It’s pretty much a given that you’re going to want to have an online presence for your firm. Not interacting with social media is akin to businesses not having an ad in the Yellow Pages of yesteryear – it’s financial suicide.
But with so many social media outlets coming online how do you know how to invest your time and effort to get the most bang for your social media buck?
Be willing to refocus your efforts
To start things off let’s be clear that marketing is fluid – to be effective you’re going to have to adapt to the impact (or lack thereof) of your social media marketing. When a particular marketing effort works, great, see if you can push this particular avenue of attack even further.
At the same time, if another plan of attack isn’t working out at all don’t be afraid to change it, or abandon it altogether. You’d be surprised by how many people waste a lot of time by not letting go of failing enterprises when they could be shifting their focus to far more profitable marketing ventures.
Be a sniper
Shot-gunning your marketing in all directions is a waste of time and money – you’re hoping to hit fish in an ocean instead of in a barrel.
Instead, steer your social marketing towards channels where you know that people who can use your services are already grouped together. This will of course depend on your firm and the niche it services – if your business is geared towards being the go-to firm for new business owners then your clients will congregate in different online groups than if your business was focused on being an SMSF firm.
That being said, you’ll rarely go wrong starting with three of the biggest social media outlets – Twitter, Facebook, and LinkedIn. In each case, hunt out groups of people formed around the niche you serve. So for example if you’re focused on new businesses see what groups currently exist around that topic, as opposed to some general accounting chat group.
If there aren’t any such groups in existence that’s all the better because you’ll get to form the group yourself and steer its course. This automatically gives you some standing as an authority figure on the subject of your particular niche.
Use multiple authors
Speaking of which, you don’t have to do all of the writing for your social media yourself. At the same time, if you’re a smaller firm you’re probably not going to want to pay for a full-time PR person.
That’s fine, all you have to do is share the joy with your employees. You can either have them pass their content through you for approval, or you can give them access to post content themselves.
You can schedule a particular employee to provide an article or tip, say, once a month. This article can either be under your firm’s name, or you can allow it to be posted with that particular employee’s own email and other contact addresses.
This can be especially handy in introducing your firm as a place with multiple pros in a variety of accounting fields.
Let others help you find new content
You don’t have to come up with all of the bright ideas for tips and articles yourself. One way to get ideas is to check out what your competition is doing. Read their online blogs, visit their websites, follow their various social media accounts.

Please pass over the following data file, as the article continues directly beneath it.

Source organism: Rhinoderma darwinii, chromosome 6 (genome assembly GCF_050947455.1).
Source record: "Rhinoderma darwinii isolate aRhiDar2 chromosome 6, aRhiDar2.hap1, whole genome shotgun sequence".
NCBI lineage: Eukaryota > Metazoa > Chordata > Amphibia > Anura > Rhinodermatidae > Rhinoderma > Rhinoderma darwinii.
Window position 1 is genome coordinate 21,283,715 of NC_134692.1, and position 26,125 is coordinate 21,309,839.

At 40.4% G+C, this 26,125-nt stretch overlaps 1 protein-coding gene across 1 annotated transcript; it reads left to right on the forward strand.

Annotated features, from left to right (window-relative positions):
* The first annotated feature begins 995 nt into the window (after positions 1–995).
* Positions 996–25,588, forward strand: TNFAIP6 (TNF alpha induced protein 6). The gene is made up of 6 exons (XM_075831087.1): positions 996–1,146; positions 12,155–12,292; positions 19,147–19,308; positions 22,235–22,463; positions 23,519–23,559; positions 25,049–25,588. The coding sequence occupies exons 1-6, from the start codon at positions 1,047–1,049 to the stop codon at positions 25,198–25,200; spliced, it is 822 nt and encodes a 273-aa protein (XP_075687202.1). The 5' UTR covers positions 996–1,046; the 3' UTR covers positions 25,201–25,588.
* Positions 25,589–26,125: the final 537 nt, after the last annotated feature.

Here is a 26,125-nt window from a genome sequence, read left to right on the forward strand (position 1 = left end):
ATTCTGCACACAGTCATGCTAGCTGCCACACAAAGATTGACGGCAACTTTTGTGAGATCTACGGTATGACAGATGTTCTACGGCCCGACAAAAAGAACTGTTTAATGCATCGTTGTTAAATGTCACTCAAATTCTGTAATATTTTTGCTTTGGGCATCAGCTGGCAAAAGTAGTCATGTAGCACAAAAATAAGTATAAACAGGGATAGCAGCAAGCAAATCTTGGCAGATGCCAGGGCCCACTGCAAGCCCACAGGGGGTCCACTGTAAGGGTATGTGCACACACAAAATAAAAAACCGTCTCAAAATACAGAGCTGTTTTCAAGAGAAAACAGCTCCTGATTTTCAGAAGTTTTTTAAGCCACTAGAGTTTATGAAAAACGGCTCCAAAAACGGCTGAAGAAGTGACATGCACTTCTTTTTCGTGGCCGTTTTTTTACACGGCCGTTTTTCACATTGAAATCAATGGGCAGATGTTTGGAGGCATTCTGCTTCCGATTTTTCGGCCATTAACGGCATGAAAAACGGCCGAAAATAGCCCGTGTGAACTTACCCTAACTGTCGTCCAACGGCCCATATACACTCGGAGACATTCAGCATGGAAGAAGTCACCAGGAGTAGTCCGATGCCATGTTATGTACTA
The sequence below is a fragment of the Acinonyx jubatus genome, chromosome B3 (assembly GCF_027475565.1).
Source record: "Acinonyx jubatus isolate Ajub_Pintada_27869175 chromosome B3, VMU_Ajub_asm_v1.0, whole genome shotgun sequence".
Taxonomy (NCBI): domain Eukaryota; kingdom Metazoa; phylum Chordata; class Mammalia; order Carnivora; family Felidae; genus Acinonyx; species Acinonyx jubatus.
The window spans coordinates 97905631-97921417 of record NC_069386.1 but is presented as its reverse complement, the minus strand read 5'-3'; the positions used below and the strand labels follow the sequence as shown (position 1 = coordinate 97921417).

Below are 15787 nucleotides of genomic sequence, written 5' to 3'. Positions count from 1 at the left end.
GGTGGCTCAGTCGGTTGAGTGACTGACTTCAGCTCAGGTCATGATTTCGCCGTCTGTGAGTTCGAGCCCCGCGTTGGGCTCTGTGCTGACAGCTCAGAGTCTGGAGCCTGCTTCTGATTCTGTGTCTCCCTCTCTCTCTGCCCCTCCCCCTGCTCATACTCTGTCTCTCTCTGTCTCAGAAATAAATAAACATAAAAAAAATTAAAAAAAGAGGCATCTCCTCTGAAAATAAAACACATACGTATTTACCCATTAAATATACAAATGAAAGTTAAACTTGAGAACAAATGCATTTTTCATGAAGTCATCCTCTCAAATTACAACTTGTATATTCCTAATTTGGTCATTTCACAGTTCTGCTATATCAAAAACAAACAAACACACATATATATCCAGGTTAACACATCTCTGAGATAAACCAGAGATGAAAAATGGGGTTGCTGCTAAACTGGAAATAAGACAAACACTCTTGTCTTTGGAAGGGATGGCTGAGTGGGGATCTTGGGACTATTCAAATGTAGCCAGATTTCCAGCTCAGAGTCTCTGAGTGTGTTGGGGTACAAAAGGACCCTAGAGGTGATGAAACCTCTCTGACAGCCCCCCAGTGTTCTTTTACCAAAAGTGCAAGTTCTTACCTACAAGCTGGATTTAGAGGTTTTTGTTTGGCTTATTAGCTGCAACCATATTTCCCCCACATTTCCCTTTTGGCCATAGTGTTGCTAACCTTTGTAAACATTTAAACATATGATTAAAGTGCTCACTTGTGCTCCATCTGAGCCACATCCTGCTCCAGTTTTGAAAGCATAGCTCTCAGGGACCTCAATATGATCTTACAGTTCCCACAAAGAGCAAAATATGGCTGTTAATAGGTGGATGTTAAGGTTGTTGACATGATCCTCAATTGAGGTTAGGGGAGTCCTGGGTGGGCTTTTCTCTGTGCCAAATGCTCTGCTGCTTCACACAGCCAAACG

Take note of which kinds of posts they make that have a lot of interaction (comments, Likes, ReTweets, forwards, etc.) and which don’t do so well. See which topics hit a nerve.
You can use Google Alerts, a free program from Google, to send you emails when topics with your chosen keywords hit the web. You can use this to keep up on info relevant to your niche (so you can be the first to disseminate it to your potential client base) or use it to follow your own firm to see when it is mentioned online.
Another great way to come up with new content is to just ask your readers. They’re the ones you’re trying to impress anyway, so why not let them clue you in as to what they most want to read about?
Bonus Tip – you don’t have to follow everybody back
Once your online presence starts to blossom you’re going to be followed by hopefully hundreds and then thousands of people. There’s just no way you’re going to be able to keep up with that kind of a tidal wave of information.
So don’t worry about following everyone back. Think about celebrities – there’s no way Hugh Jackman is following back everyone that follows him on Twitter, and nobody expects him to.
If you want a really focused incoming stream of updates then focus on following the real movers-and-shakers of your industry, and people who have their own large following. In the latter’s case if you put out an especially helpful post and that person with the large following shares it on you can end up introducing yourself to an audience many times the size of your own.
If worse comes to worst then many social media programs have methods for organising your followers into groups. You should also find that you’re able to hide news coming from certain people, freeing up time for you to read the information you actually want to see.
The key to all of the above points is that you shouldn’t be afraid to experiment. The digital world is constantly changing and to take advantage of it you should feel free to change right along with it.